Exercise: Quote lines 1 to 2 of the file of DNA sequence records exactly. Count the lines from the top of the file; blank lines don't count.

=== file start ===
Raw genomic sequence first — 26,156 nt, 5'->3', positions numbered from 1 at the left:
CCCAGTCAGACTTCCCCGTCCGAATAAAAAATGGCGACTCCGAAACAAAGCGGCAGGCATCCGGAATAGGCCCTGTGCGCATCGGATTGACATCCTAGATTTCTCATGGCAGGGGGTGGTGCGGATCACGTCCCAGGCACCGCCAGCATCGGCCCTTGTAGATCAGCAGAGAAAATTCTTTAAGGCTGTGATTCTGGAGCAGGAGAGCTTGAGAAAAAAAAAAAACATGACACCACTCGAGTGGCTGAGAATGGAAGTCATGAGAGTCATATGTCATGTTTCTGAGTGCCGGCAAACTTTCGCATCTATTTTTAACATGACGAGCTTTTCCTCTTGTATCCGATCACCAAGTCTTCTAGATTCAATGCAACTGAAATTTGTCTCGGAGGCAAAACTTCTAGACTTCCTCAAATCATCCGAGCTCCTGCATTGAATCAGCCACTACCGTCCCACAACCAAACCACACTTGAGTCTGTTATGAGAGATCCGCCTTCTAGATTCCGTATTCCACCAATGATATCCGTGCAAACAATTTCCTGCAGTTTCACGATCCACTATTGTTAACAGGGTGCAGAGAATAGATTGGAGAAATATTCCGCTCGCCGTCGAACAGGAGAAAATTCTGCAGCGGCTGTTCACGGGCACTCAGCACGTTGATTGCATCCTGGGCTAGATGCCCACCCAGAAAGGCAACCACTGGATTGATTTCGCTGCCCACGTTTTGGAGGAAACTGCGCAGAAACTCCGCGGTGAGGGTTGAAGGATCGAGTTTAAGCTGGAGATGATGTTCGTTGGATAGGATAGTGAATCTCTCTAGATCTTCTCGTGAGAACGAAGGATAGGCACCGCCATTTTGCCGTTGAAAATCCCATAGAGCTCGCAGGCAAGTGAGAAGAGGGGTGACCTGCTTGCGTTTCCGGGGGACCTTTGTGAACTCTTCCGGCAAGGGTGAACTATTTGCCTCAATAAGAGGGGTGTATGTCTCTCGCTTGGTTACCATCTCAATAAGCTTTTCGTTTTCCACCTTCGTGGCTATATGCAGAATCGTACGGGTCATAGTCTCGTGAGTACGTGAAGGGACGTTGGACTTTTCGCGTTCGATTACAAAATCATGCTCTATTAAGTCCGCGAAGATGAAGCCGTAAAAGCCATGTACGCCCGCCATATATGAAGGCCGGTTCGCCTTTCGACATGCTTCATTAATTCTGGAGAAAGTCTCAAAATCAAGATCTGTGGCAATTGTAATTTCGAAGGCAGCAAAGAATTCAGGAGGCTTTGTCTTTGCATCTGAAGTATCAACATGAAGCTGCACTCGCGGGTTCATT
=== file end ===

Raw genomic sequence first — 26,156 nt, 5'->3', positions numbered from 1 at the left:
CCCAGTCAGACTTCCCCGTCCGAATAAAAAATGGCGACTCCGAAACAAAGCGGCAGGCATCCGGAATAGGCCCTGTGCGCATCGGATTGACATCCTAGATTTCTCATGGCAGGGGGTGGTGCGGATCACGTCCCAGGCACCGCCAGCATCGGCCCTTGTAGATCAGCAGAGAAAATTCTTTAAGGCTGTGATTCTGGAGCAGGAGAGCTTGAGAAAAAAAAAAAACATGACACCACTCGAGTGGCTGAGAATGGAAGTCATGAGAGTCATATGTCATGTTTCTGAGTGCCGGCAAACTTTCGCATCTATTTTTAACATGACGAGCTTTTCCTCTTGTATCCGATCACCAAGTCTTCTAGATTCAATGCAACTGAAATTTGTCTCGGAGGCAAAACTTCTAGACTTCCTCAAATCATCCGAGCTCCTGCATTGAATCAGCCACTACCGTCCCACAACCAAACCACACTTGAGTCTGTTATGAGAGATCCGCCTTCTAGATTCCGTATTCCACCAATGATATCCGTGCAAACAATTTCCTGCAGTTTCACGATCCACTATTGTTAACAGGGTGCAGAGAATAGATTGGAGAAATATTCCGCTCGCCGTCGAACAGGAGAAAATTCTGCAGCGGCTGTTCACGGGCACTCAGCACGTTGATTGCATCCTGGGCTAGATGCCCACCCAGAAAGGCAACCACTGGATTGATTTCGCTGCCCACGTTTTGGAGGAAACTGCGCAGAAACTCCGCGGTGAGGGTTGAAGGATCGAGTTTAAGCTGGAGATGATGTTCGTTGGATAGGATAGTGAATCTCTCTAGATCTTCTCGTGAGAACGAAGGATAGGCACCGCCATTTTGCCGTTGAAAATCCCATAGAGCTCGCAGGCAAGTGAGAAGAGGGGTGACCTGCTTGCGTTTCCGGGGGACCTTTGTGAACTCTTCCGGCAAGGGTGAACTATTTGCCTCAATAAGAGGGGTGTATGTCTCTCGCTTGGTTACCATCTCAATAAGCTTTTCGTTTTCCACCTTCGTGGCTATATGCAGAATCGTACGGGTCATAGTCTCGTGAGTACGTGAAGGGACGTTGGACTTTTCGCGTTCGATTACAAAATCATGCTCTATTAAGTCCGCGAAGATGAAGCCGTAAAAGCCATGTACGCCCGCCATATATGAAGGCCGGTTCGCCTTTCGACATGCTTCATTAATTCTGGAGAAAGTCTCAAAATCAAGATCTGTGGCAATTGTAATTTCGAAGGCAGCAAAGAATTCAGGAGGCTTTGTCTTTGCATCTGAAGTATCAACATGAAGCTGCACTCGCGGGTTCATT